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Doug, I agree with you about the cornbread. And when I saw the menu, I immediately wondered about lamb shanks, or braised anything at this hot and muggy time of year in so much of the US. I realize they are on some restaurant menus year around, but they surely don't fit the season for me.
Not a problem here -- it's one advantage of living by the beach in SoCal where the temperatures and humidity are in the comfortable range pretty much year round.
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Old 08-24-2009, 01:02 PM   #13
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...one advantage of living by the beach in SoCal where the temperatures and humidity are in the comfortable range pretty much year round.
Excuse me!!! The coast highway from Santa Monica to Ventura was my dating ground during high school, and begining at sundown you had better have a sweater or jacket... or both! That on-shore breeze can get cool or even cold in a hurry! And that's the reason to go down there in the first place, so you have to snuggle to keep warm!
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Old 08-24-2009, 01:15 PM   #14
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i would recommend hummous with pita bread wedges or dried pita chips or crackers,keeping in line with the theme of the dinner.

This is where I was heading too but with the addition of olives or grape tomatos to accompany.
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Old 08-24-2009, 01:44 PM   #15
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Excuse me!!! The coast highway from Santa Monica to Ventura was my dating ground during high school, and begining at sundown you had better have a sweater or jacket... or both! That on-shore breeze can get cool or even cold in a hurry! And that's the reason to go down there in the first place, so you have to snuggle to keep warm!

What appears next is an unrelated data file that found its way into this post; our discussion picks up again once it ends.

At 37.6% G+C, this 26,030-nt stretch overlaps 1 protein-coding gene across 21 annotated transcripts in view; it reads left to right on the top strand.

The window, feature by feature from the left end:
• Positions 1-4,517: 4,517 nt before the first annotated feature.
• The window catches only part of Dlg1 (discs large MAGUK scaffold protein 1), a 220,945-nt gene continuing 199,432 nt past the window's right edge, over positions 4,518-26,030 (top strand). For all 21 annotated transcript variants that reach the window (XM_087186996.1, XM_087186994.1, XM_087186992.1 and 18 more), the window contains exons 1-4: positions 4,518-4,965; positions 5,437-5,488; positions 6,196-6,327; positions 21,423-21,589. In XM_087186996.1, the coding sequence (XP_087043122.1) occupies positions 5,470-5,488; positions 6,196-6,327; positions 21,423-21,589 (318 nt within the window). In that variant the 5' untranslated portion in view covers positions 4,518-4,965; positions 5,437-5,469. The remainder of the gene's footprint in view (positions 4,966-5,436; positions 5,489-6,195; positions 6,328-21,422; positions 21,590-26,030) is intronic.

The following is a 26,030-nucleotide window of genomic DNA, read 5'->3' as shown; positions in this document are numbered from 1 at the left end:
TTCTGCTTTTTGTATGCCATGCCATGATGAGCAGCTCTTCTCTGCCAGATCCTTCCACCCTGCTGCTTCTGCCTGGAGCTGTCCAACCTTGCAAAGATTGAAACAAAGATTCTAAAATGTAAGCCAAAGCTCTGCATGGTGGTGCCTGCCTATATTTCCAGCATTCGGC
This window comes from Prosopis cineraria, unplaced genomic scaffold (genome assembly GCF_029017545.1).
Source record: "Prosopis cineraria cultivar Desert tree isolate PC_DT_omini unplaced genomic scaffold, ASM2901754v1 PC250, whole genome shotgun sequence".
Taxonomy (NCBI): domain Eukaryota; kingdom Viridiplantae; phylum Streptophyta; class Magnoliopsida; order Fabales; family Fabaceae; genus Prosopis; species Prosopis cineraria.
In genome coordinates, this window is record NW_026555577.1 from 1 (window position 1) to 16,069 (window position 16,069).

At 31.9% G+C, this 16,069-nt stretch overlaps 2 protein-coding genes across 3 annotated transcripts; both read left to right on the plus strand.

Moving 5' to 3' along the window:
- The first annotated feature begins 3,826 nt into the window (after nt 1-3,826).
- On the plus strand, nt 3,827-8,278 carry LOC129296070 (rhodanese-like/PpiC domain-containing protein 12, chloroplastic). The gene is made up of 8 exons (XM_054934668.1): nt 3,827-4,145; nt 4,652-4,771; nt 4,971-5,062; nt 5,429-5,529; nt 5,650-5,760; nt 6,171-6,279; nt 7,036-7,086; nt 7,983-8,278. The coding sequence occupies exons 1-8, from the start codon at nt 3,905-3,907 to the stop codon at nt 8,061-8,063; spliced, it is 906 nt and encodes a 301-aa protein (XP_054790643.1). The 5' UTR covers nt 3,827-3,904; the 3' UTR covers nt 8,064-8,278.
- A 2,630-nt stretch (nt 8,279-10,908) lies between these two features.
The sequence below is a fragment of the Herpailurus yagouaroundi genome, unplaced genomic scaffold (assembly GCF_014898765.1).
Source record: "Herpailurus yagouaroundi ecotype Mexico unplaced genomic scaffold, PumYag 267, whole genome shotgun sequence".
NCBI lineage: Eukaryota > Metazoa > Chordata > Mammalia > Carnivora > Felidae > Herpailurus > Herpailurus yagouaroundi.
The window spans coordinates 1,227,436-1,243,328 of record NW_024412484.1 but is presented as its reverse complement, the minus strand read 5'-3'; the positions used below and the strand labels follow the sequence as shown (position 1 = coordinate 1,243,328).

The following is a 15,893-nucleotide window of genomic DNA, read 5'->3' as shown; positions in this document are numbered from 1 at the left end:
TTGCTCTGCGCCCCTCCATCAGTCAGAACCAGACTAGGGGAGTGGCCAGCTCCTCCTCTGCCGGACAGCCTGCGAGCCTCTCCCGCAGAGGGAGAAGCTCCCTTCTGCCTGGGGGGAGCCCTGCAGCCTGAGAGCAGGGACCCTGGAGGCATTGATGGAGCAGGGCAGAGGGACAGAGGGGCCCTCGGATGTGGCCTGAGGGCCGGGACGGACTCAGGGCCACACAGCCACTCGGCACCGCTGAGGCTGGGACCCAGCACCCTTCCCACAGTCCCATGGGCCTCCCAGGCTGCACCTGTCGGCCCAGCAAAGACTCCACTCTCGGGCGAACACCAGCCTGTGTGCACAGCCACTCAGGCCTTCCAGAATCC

...and eat lamb shanks in August!
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Old 08-24-2009, 02:26 PM   #16
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Quote:
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Excuse me!!! The coast highway from Santa Monica to Ventura was my dating ground during high school, and begining at sundown you had better have a sweater or jacket... or both! That on-shore breeze can get cool or even cold in a hurry! And that's the reason to go down there in the first place, so you have to snuggle to keep warm!
hmmmm having spent the month of August in LA some years ago, with the temperature averaging around 103 degrees F. I wouldn't think of lamb shanks. I don't know any chefs who think that is summer food. and I wonder why Americans seem to want to turn all the seasons into one? Asparagus in January and Lamb Shanks in August? It doesn't make sense to me.
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Old 08-24-2009, 02:58 PM   #17
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hmmmm having spent the month of August in LA some years ago, with the temperature averaging around 103 degrees F. I wouldn't think of lamb shanks. I don't know any chefs who think that is summer food. and I wonder why Americans seem to want to turn all the seasons into one? Asparagus in January and Lamb Shanks in August? It doesn't make sense to me.
Depends on where you are. Most of SoCal is a desert once you get a few miles inland, often unbearably hot in the summer, but the coast is wonderful year round. As for seasons, I grew up pretty much without them, and I hate cold weather.
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Old 08-24-2009, 03:09 PM   #18
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You are right about the corn bread, I will eliminate that. I had thought of hummus and will go with that as an appetizer., I think. As for serving the lamb shanks, I don't believe I asked about whether it is appropriate for this time of year. We do have a/c .

Appreciate the suggestions, though.
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Old 08-24-2009, 05:08 PM   #19
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We do have a/c .
I had to LOL when I saw this because I thought the same thing. How can you have internet and not be able to afford or have a/c?
He** I even have chili in the summer! You could probably see your breath in the living room and hang meat in my bathroom!
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Old 08-24-2009, 05:17 PM   #20
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I'm chuckling a bit too. Mostly because I'm one of those folks who just cooks and eats what she feels like at the moment. Chili in summer? Why not? Antipasto platter in midwinter? MMMMMMMM!!!

I'm just grateful for the variety of things we can get here year round. I know it wasn't always so.